As we discovered over the next few weeks, chickadees are quite friendly and even brave little birds, and they, nuthatches, and titmice will gladly land on your hand to retrieve seeds and nuts. We frequented three main feeding spots along the park’s trails: the bird feeders near the entrance, at the end of the short boardwalk near the pond, and at a small bridge just off the paved Prairie Glade trail. Feeding the birds, waiting patiently with arm outstretched for them to alight on our hand, snatch a seed, and fly away, became such a key part of our trips that my son started calling the park simply “the birds and bats.” We have never yet seen a bat, but there is a bat house at the shed near the bird feeders so this is the name that has stuck. For him, it is a thrill every time a bird lands on his hand, but it is also exceedingly difficult to achieve this. He cannot be still long enough (he did just turn three, so he is very kinetic), and so the birds simply do not trust him as a perch. This is sometimes frustrating and so we will help him by holding his hand to keep it steady. Even then he sometimes cannot muster the patience to wait and be still and quiet long enough to coax a bird to land on his hand. And the park is, at times, quite full. That was the case today, in fact, as school is out, there is not much to do in winter amid a lockdown, and so there were a lot of families and kids making a lot of noise and, honestly, standing too close together even for the open air. So we had to leave with a bird count of zero.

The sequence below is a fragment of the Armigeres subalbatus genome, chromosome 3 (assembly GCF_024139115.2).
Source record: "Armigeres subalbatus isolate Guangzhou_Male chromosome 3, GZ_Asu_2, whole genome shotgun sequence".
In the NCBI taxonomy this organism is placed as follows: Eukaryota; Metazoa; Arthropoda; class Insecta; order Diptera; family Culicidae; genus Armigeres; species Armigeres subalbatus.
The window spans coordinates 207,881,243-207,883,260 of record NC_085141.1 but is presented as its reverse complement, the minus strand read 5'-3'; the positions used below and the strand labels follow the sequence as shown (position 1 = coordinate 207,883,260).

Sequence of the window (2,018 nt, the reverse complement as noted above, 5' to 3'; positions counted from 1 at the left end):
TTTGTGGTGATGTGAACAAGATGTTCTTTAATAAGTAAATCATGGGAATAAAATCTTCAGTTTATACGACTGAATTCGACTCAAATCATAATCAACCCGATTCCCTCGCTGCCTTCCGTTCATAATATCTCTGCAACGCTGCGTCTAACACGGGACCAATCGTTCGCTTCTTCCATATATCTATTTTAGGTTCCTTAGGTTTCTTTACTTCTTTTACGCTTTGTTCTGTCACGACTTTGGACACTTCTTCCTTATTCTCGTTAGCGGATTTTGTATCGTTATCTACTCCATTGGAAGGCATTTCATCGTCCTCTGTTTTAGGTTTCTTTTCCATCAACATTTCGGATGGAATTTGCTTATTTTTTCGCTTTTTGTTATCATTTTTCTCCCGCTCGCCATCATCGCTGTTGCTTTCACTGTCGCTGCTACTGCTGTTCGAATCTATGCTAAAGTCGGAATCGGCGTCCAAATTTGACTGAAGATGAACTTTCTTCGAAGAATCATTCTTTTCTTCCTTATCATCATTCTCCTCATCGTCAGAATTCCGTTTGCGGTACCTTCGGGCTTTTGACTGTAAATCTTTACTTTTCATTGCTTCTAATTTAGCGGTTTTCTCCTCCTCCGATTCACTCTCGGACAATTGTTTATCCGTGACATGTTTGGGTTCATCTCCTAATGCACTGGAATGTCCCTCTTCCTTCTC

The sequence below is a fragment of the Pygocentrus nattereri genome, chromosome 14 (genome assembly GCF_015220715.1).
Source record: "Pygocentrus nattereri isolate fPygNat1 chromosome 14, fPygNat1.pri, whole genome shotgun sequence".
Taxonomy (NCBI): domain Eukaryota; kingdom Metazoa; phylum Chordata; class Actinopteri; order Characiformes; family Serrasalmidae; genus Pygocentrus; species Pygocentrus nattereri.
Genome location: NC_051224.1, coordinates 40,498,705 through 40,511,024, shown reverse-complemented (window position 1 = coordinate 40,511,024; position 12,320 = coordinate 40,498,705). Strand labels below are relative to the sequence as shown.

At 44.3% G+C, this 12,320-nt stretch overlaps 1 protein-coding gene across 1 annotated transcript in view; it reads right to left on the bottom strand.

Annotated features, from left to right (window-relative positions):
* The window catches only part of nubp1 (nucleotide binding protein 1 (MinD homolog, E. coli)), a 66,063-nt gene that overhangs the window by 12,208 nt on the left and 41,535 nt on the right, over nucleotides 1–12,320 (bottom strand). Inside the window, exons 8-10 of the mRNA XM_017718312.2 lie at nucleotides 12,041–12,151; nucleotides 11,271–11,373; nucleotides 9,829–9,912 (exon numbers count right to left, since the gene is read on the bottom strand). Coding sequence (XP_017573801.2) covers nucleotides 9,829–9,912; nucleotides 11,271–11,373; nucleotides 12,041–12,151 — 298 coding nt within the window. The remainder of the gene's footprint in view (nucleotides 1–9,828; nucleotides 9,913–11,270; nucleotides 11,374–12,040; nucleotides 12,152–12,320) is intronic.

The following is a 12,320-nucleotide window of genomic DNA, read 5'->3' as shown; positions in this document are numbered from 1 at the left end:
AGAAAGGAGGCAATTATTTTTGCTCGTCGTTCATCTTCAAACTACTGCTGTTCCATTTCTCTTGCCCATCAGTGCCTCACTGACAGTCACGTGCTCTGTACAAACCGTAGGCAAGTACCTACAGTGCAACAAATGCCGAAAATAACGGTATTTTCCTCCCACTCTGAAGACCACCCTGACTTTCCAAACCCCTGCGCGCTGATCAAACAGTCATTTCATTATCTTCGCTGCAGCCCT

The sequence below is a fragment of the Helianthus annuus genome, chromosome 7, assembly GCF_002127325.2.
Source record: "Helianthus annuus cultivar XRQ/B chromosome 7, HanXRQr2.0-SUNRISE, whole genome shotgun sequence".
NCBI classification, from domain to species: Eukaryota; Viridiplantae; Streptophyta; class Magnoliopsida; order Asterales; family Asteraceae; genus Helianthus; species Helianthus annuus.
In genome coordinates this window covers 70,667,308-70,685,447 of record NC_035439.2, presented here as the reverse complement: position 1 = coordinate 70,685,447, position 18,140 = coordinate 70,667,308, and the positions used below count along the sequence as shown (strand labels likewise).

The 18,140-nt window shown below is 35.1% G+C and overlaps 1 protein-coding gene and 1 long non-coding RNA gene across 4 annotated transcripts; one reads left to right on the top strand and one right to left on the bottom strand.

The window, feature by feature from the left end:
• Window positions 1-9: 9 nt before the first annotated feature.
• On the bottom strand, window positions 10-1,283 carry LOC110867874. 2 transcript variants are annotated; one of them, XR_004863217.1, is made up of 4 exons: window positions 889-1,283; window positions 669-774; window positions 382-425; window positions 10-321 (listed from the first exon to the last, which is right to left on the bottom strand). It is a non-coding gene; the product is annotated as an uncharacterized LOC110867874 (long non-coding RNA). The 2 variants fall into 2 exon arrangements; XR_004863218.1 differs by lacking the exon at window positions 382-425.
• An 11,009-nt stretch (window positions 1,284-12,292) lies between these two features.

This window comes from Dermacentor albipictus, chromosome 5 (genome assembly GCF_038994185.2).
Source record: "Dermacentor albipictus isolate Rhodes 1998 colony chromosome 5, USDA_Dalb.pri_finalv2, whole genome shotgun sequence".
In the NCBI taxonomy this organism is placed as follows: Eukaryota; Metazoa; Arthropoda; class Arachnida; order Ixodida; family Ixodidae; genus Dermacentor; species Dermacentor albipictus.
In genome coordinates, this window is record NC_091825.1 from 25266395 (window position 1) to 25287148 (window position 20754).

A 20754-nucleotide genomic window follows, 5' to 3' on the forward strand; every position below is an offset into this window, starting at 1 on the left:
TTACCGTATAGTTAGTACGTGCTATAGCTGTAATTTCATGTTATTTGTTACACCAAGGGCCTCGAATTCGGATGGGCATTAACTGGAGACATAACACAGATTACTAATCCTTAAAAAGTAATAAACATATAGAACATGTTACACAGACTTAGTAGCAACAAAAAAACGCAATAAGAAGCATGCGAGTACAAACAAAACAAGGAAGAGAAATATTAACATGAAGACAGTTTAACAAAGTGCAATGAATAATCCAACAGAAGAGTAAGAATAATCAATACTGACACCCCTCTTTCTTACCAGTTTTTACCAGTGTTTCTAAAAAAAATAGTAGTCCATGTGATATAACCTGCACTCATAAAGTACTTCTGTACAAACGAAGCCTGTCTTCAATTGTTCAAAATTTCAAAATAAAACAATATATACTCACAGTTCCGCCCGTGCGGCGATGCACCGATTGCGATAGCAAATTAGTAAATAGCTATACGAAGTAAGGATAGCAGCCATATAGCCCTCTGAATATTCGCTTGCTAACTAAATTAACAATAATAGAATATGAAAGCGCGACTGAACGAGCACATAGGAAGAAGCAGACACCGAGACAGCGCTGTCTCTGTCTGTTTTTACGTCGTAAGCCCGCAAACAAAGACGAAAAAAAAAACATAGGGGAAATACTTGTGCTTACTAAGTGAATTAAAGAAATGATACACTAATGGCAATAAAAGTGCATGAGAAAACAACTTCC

As for myself, I began to note and appreciate different birds’ feeding habits upon landing. Chickadees will often come first, but are fast, they don’t like to linger. Grabbing a seed, they quickly find a higher perch in a tree to crack it open and eat it before returning a few more times. Some have even followed us along the trails looking for more seeds. Nuthatches, however, will sit and pick through and toss aside the seed in your hand until they find what they want. They also seem more aggressive than the other birds, and will chase one another off if too many congregate at once. They’re not so good at taking turns as the chickadees. Titmice are a little more shy, and if there is plenty of other food available, such as the piles of seeds left on the bridge rail or in the platform feeders, they will not even look twice at you. But they will land and even appear at times to make eye contact before carefully picking a seed or a peanut and then flying off a distance. They will not return as often as chickadees and nuthatches. A few weeks ago I also had a small downy woodpecker eye me for a good while from a nearby tree before finally deciding to land on my hand and take a peanut. Woodpeckers seem much more hesitant to approach people than the other small birds and so I felt, perhaps irrationally, a very strong gratitude for and attachment to this woodpecker, which took the peanut and flew up into a tree and jammed it into a crevice in the bark to eat later, something called caching. I have tried in vain to get a cardinal to land on my hand as it sat on a branch 20 feet away and stared at me like I was crazy, but they will eat seed you lay out if you stand back a bit. Blue jays don’t even want you to stand too close to them, and sparrows and juncos, which often arrive in flocks of a dozen or more birds, are social in a way that precludes any real interaction with you. Other smaller bird species we’ve encountered at the park – grackles, mourning doves, towhees, wrens, catbirds, red-bellied woodpeckers, and orioles – are simply not interested in you feeding them directly, and the flock of wild turkeys that sometimes cross over from the prairie to the woods are only to be observed from a distance as well. Other wildlife also finds a refuge here as well, and we have seen deer, snakes, racoons, and lots of turtles and frogs on our many walks.